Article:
Professor Patrick Gray describes himself as one of those rare historians who like to muck about in history’s neglected black holes. Gray, recently retired from his role as a professor of religious studies in the School of Arts & Letters in York’s Atkinson Faculty of Liberal & Professional Studies, has just published a new book about one of those black holes. Titled Leontius of Jerusalem (Oxford University Press, 2006), it presents Gray’s translations of the writings produced by a sixth-century monk during one of the least studied periods of religious history, and a full introduction to them.
Right: Patrick Gray. Photo by Cathy Carlyle
The sixth century is a unique period in the history of the Christian church, says Gray, because it radically transformed the church. And yet, surprisingly little research has been done by academics on the period. Traditionally, the work of religious historians has focused on the preceding era of the church fathers, a formative period in the Christian church, says Gray.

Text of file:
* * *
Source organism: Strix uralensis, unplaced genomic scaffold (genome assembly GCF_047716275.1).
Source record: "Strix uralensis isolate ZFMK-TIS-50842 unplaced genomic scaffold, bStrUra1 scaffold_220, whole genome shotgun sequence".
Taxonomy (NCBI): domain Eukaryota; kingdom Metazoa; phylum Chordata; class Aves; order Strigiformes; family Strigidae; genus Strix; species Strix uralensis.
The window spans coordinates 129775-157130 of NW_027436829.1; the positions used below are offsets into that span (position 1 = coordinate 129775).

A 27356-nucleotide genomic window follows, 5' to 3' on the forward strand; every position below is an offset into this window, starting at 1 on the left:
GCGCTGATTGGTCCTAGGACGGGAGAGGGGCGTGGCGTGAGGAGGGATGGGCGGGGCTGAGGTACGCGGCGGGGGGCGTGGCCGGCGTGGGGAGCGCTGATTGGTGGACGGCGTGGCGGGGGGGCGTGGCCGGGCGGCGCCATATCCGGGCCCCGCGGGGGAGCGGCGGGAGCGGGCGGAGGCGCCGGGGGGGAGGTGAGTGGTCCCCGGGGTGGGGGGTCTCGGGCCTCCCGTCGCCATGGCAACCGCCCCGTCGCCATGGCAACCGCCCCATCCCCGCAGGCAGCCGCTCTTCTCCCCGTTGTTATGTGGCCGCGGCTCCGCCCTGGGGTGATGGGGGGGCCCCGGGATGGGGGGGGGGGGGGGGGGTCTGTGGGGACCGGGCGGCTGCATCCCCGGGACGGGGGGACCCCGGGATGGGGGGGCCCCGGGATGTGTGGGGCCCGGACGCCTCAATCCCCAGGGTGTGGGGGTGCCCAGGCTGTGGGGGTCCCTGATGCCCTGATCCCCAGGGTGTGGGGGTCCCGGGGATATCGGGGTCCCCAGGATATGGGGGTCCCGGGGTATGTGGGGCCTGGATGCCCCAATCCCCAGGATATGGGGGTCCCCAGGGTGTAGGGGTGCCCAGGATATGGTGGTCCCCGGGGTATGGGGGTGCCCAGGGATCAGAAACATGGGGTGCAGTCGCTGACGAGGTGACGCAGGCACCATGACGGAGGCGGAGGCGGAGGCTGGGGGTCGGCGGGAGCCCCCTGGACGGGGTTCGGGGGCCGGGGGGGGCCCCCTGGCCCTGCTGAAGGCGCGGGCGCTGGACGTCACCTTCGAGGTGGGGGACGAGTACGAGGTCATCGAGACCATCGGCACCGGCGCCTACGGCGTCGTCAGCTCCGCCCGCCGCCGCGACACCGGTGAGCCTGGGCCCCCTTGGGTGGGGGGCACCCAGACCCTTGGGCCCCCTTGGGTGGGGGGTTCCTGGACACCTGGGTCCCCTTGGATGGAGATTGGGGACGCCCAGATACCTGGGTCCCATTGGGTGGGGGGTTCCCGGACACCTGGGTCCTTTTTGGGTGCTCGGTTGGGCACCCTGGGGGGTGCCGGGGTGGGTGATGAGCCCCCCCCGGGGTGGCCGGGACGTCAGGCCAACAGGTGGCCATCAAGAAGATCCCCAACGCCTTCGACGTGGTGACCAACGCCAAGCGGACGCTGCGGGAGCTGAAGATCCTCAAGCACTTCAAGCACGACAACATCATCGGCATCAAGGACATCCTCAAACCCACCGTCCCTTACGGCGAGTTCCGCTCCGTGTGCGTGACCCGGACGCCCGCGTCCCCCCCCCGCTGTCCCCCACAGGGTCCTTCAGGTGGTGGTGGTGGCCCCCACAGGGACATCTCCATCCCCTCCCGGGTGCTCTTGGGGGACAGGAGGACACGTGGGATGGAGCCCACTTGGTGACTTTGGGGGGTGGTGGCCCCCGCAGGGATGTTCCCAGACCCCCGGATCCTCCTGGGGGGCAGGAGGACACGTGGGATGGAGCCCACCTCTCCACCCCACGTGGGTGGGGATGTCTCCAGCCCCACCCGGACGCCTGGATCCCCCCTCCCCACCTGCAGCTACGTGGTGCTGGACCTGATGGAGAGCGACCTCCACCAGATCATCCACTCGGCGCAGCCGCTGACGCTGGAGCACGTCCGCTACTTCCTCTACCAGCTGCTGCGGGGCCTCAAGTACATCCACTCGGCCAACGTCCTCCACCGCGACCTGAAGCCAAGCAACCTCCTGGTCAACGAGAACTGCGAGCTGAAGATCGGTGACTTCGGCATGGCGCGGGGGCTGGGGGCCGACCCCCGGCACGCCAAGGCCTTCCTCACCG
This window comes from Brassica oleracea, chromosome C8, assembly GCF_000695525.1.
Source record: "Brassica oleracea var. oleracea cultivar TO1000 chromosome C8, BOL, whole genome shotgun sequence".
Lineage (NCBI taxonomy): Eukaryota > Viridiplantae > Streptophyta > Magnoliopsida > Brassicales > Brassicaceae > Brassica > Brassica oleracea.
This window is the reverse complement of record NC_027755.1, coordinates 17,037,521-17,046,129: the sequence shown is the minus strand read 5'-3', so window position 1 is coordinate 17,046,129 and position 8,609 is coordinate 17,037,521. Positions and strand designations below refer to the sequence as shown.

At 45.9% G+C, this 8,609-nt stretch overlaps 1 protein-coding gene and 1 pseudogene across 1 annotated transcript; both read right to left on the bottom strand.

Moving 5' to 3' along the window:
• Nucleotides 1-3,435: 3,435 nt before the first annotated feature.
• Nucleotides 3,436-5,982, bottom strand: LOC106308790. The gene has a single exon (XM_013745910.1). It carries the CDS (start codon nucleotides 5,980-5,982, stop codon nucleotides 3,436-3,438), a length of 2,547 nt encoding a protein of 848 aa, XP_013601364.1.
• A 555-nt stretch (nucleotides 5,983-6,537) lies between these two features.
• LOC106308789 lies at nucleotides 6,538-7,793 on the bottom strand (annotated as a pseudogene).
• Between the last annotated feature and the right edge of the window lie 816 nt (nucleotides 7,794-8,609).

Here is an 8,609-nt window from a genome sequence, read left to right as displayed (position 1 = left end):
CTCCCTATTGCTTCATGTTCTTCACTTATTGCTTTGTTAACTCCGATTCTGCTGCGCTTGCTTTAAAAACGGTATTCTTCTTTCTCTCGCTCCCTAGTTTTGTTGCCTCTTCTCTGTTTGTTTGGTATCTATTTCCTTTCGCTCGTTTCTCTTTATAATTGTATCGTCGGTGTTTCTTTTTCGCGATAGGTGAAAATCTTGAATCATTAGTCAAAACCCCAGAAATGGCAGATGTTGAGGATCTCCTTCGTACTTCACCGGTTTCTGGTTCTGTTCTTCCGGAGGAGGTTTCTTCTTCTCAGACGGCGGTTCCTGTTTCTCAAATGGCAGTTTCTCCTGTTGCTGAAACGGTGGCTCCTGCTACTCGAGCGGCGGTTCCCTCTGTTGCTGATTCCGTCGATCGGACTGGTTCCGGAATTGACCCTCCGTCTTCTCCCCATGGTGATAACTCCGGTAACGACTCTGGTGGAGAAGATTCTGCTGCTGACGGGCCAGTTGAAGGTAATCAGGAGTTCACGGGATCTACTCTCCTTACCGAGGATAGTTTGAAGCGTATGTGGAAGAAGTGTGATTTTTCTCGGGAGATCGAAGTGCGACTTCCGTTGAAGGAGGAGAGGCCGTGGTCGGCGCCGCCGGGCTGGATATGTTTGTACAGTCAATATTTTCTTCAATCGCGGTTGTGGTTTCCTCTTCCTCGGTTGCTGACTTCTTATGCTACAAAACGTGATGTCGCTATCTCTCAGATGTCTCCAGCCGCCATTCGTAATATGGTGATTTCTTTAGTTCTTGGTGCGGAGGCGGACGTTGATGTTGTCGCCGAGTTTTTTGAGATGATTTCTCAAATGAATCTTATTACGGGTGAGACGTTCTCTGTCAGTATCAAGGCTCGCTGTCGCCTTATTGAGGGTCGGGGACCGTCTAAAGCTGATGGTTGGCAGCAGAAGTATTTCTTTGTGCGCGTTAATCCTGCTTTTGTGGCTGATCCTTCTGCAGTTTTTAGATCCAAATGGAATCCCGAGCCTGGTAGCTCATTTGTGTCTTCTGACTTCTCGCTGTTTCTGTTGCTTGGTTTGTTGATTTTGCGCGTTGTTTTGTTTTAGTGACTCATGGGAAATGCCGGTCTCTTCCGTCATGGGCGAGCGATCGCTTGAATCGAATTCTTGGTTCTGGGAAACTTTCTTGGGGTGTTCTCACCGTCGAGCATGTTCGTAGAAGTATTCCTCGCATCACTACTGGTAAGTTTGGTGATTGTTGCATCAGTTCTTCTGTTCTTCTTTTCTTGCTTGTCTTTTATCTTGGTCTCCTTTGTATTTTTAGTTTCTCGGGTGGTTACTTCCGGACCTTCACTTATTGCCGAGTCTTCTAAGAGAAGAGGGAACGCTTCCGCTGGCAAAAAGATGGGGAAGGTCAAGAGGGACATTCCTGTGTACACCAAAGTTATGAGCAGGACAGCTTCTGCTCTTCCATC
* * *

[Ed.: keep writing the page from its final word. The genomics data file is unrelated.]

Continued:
The church fathers, particularly those of the first five centuries of Christian history, were the early and influential theologians and writers. Other academics, explains Gray, have focused their efforts on the Byzantium world that followed in the East, and others have researched the religious history of the Middle Ages in the West.
Researching the historical and religious influences of the sixth century has relevance, says Gray, because the knowledge gained explains the bridge from the major religious and historical events of the fourth and fifth, and seventh centuries. “Leontius of Jerusalem is interesting for a number of reasons. For one thing, he’s something of an ecumenical theologian, a rarity in an age more likely to condemn people who disagreed with you on doctrine as heretics than to enter into dialogue with them,” explains Gray.